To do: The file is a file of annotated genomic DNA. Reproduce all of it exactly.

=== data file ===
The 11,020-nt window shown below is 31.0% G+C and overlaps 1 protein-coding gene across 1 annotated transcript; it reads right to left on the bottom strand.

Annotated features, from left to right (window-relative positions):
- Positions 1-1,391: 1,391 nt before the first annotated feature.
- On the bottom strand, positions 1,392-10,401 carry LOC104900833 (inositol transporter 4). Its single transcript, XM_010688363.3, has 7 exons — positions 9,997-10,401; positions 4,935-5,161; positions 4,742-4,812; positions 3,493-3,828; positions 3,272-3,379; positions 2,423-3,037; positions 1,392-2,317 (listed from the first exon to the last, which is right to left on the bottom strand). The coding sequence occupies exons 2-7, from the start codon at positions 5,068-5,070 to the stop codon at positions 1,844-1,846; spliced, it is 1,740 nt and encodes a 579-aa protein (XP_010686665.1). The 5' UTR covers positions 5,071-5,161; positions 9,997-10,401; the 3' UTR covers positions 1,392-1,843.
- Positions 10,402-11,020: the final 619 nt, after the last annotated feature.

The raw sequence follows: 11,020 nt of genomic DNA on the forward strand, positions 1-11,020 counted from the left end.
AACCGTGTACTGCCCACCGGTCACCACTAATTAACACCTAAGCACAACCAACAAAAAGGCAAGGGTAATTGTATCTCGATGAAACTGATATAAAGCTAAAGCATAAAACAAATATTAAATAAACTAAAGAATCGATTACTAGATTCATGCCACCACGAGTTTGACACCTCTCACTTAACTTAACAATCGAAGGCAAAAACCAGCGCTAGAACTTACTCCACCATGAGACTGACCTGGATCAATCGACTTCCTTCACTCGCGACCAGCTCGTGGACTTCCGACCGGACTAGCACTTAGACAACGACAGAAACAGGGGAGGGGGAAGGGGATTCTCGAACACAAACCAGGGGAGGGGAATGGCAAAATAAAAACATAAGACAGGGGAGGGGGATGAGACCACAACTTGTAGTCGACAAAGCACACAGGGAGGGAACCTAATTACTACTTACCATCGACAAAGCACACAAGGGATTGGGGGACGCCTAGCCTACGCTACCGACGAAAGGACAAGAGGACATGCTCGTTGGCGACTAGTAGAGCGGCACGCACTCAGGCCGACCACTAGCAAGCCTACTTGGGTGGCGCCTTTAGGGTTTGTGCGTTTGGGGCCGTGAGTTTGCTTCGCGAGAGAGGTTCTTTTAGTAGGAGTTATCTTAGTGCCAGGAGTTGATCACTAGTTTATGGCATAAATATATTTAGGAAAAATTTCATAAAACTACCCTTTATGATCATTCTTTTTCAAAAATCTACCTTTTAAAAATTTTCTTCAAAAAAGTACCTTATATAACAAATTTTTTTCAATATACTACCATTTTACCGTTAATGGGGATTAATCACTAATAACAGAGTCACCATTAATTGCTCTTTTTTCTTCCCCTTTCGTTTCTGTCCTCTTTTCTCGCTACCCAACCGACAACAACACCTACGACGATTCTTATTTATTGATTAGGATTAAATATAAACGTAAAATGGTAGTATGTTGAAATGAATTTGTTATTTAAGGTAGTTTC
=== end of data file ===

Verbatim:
The 11,020-nt window shown below is 31.0% G+C and overlaps 1 protein-coding gene across 1 annotated transcript; it reads right to left on the bottom strand.

Annotated features, from left to right (window-relative positions):
- Positions 1-1,391: 1,391 nt before the first annotated feature.
- On the bottom strand, positions 1,392-10,401 carry LOC104900833 (inositol transporter 4). Its single transcript, XM_010688363.3, has 7 exons — positions 9,997-10,401; positions 4,935-5,161; positions 4,742-4,812; positions 3,493-3,828; positions 3,272-3,379; positions 2,423-3,037; positions 1,392-2,317 (listed from the first exon to the last, which is right to left on the bottom strand). The coding sequence occupies exons 2-7, from the start codon at positions 5,068-5,070 to the stop codon at positions 1,844-1,846; spliced, it is 1,740 nt and encodes a 579-aa protein (XP_010686665.1). The 5' UTR covers positions 5,071-5,161; positions 9,997-10,401; the 3' UTR covers positions 1,392-1,843.
- Positions 10,402-11,020: the final 619 nt, after the last annotated feature.

The raw sequence follows: 11,020 nt of genomic DNA on the forward strand, positions 1-11,020 counted from the left end.
AACCGTGTACTGCCCACCGGTCACCACTAATTAACACCTAAGCACAACCAACAAAAAGGCAAGGGTAATTGTATCTCGATGAAACTGATATAAAGCTAAAGCATAAAACAAATATTAAATAAACTAAAGAATCGATTACTAGATTCATGCCACCACGAGTTTGACACCTCTCACTTAACTTAACAATCGAAGGCAAAAACCAGCGCTAGAACTTACTCCACCATGAGACTGACCTGGATCAATCGACTTCCTTCACTCGCGACCAGCTCGTGGACTTCCGACCGGACTAGCACTTAGACAACGACAGAAACAGGGGAGGGGGAAGGGGATTCTCGAACACAAACCAGGGGAGGGGAATGGCAAAATAAAAACATAAGACAGGGGAGGGGGATGAGACCACAACTTGTAGTCGACAAAGCACACAGGGAGGGAACCTAATTACTACTTACCATCGACAAAGCACACAAGGGATTGGGGGACGCCTAGCCTACGCTACCGACGAAAGGACAAGAGGACATGCTCGTTGGCGACTAGTAGAGCGGCACGCACTCAGGCCGACCACTAGCAAGCCTACTTGGGTGGCGCCTTTAGGGTTTGTGCGTTTGGGGCCGTGAGTTTGCTTCGCGAGAGAGGTTCTTTTAGTAGGAGTTATCTTAGTGCCAGGAGTTGATCACTAGTTTATGGCATAAATATATTTAGGAAAAATTTCATAAAACTACCCTTTATGATCATTCTTTTTCAAAAATCTACCTTTTAAAAATTTTCTTCAAAAAAGTACCTTATATAACAAATTTTTTTCAATATACTACCATTTTACCGTTAATGGGGATTAATCACTAATAACAGAGTCACCATTAATTGCTCTTTTTTCTTCCCCTTTCGTTTCTGTCCTCTTTTCTCGCTACCCAACCGACAACAACACCTACGACGATTCTTATTTATTGATTAGGATTAAATATAAACGTAAAATGGTAGTATGTTGAAATGAATTTGTTATTTAAGGTAGTTTC